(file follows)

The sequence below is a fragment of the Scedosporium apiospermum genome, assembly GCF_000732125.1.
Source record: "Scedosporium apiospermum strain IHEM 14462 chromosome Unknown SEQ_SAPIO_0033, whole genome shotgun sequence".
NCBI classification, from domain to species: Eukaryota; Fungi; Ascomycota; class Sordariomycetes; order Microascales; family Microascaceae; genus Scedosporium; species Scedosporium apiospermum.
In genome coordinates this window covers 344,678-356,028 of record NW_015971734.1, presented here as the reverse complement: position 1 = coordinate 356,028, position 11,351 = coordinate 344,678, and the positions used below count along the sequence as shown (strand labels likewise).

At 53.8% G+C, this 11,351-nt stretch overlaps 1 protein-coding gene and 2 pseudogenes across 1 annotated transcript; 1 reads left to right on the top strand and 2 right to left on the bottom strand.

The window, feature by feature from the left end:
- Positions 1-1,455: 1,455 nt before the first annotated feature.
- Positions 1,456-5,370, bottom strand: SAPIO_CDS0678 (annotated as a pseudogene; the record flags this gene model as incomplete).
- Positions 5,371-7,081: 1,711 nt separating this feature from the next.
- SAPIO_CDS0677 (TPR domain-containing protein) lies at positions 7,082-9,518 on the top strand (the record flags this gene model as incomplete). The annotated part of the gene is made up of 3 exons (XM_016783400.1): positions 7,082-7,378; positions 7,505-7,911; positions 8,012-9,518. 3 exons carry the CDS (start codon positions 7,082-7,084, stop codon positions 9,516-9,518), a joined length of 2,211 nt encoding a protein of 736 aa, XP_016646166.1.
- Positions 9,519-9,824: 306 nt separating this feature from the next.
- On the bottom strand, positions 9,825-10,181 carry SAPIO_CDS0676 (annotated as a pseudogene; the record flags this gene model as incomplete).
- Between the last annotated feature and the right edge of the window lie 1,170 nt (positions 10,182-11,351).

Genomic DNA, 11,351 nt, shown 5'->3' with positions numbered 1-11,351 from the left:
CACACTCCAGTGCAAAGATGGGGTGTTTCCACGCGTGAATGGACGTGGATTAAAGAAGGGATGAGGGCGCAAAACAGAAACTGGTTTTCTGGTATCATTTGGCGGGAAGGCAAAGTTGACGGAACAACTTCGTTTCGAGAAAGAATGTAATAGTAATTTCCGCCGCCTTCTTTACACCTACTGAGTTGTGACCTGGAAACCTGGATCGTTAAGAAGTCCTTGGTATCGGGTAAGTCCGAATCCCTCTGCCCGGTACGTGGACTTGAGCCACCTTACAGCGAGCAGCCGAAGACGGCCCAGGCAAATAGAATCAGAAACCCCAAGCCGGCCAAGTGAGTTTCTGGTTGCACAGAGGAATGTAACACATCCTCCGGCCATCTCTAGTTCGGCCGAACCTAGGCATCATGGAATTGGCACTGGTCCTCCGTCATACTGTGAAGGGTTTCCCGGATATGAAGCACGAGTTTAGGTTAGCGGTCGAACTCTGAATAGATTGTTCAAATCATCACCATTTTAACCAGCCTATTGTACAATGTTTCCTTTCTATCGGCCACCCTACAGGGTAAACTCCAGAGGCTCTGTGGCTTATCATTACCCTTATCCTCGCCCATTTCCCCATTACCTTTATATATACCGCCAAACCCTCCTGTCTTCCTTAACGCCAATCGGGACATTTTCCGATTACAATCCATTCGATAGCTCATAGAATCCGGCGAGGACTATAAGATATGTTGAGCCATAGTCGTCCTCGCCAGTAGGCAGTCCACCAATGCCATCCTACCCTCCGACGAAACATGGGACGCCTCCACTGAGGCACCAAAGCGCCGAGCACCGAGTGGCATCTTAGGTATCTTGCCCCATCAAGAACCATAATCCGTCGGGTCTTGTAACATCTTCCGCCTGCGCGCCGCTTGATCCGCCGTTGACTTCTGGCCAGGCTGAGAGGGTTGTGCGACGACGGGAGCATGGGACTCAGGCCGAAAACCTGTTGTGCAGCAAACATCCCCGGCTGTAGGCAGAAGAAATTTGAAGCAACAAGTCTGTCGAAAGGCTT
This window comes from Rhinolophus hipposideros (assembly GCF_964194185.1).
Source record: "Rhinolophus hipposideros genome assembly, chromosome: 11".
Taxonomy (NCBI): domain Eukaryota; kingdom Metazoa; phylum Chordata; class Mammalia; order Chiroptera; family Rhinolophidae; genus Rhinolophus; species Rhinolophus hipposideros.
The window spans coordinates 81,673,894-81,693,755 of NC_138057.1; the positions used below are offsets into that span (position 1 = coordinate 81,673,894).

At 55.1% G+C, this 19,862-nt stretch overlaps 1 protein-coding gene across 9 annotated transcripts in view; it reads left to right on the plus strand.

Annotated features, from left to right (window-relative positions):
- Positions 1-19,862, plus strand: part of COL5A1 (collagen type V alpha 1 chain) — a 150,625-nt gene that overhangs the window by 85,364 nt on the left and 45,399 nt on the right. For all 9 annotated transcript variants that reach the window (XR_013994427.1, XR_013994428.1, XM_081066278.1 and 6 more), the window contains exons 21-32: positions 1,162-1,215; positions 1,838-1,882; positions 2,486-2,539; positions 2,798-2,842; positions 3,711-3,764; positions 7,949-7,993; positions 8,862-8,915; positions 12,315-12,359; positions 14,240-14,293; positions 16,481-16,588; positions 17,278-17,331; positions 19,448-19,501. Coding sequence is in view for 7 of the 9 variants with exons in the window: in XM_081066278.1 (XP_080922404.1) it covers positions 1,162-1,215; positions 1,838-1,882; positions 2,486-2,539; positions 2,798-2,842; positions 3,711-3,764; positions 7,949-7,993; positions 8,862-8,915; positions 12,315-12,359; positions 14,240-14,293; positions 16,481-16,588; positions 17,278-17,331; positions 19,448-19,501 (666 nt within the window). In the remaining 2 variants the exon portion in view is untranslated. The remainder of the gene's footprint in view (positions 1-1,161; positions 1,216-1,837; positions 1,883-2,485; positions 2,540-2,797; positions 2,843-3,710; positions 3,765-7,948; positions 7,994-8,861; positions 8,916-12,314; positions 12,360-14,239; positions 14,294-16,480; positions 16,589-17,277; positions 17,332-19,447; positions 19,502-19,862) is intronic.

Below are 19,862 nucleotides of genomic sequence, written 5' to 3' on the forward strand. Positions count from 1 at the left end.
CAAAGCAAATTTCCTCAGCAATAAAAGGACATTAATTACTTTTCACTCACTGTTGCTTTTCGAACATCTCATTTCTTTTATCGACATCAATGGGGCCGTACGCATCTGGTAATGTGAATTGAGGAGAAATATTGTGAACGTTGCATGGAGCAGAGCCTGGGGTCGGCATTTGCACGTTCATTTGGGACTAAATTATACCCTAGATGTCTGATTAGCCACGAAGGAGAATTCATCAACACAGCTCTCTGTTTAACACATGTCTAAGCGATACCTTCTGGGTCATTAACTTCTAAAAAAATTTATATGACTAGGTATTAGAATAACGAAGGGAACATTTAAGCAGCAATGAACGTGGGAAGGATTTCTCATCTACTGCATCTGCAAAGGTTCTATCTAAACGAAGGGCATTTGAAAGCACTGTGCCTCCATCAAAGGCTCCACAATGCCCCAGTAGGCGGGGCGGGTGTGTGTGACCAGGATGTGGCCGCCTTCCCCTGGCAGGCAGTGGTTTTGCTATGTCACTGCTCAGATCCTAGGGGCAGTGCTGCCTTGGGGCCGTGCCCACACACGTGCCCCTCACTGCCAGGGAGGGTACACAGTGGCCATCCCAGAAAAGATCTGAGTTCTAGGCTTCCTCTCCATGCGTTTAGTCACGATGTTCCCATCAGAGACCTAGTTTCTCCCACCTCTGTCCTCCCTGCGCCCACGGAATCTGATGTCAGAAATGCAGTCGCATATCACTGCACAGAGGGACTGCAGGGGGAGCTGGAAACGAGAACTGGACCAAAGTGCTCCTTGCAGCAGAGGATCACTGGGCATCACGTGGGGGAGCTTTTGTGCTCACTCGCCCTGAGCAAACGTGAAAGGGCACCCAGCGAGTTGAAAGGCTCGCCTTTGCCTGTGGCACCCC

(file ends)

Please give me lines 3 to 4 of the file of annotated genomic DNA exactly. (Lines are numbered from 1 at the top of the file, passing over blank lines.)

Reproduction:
NCBI classification, from domain to species: Eukaryota; Fungi; Ascomycota; class Sordariomycetes; order Microascales; family Microascaceae; genus Scedosporium; species Scedosporium apiospermum.
In genome coordinates this window covers 344,678-356,028 of record NW_015971734.1, presented here as the reverse complement: position 1 = coordinate 356,028, position 11,351 = coordinate 344,678, and the positions used below count along the sequence as shown (strand labels likewise).